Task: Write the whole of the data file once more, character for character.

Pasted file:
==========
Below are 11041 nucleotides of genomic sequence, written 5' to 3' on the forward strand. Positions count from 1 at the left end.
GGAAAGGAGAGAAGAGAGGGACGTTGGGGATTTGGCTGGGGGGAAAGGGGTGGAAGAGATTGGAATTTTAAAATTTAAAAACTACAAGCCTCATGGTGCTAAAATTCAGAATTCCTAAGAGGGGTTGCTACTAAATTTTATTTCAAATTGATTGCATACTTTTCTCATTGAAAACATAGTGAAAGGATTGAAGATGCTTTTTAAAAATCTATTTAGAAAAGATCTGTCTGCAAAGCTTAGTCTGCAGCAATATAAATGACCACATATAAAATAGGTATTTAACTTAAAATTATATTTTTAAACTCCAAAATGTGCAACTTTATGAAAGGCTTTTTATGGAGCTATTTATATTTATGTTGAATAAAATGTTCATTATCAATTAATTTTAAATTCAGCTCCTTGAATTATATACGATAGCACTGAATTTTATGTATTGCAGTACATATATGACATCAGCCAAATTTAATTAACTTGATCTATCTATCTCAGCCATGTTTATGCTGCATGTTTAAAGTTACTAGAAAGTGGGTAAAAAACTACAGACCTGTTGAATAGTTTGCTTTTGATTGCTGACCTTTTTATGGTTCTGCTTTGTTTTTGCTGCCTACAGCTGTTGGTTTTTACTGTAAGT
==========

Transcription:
Below are 11041 nucleotides of genomic sequence, written 5' to 3' on the forward strand. Positions count from 1 at the left end.
GGAAAGGAGAGAAGAGAGGGACGTTGGGGATTTGGCTGGGGGGAAAGGGGTGGAAGAGATTGGAATTTTAAAATTTAAAAACTACAAGCCTCATGGTGCTAAAATTCAGAATTCCTAAGAGGGGTTGCTACTAAATTTTATTTCAAATTGATTGCATACTTTTCTCATTGAAAACATAGTGAAAGGATTGAAGATGCTTTTTAAAAATCTATTTAGAAAAGATCTGTCTGCAAAGCTTAGTCTGCAGCAATATAAATGACCACATATAAAATAGGTATTTAACTTAAAATTATATTTTTAAACTCCAAAATGTGCAACTTTATGAAAGGCTTTTTATGGAGCTATTTATATTTATGTTGAATAAAATGTTCATTATCAATTAATTTTAAATTCAGCTCCTTGAATTATATACGATAGCACTGAATTTTATGTATTGCAGTACATATATGACATCAGCCAAATTTAATTAACTTGATCTATCTATCTCAGCCATGTTTATGCTGCATGTTTAAAGTTACTAGAAAGTGGGTAAAAAACTACAGACCTGTTGAATAGTTTGCTTTTGATTGCTGACCTTTTTATGGTTCTGCTTTGTTTTTGCTGCCTACAGCTGTTGGTTTTTACTGTAAGT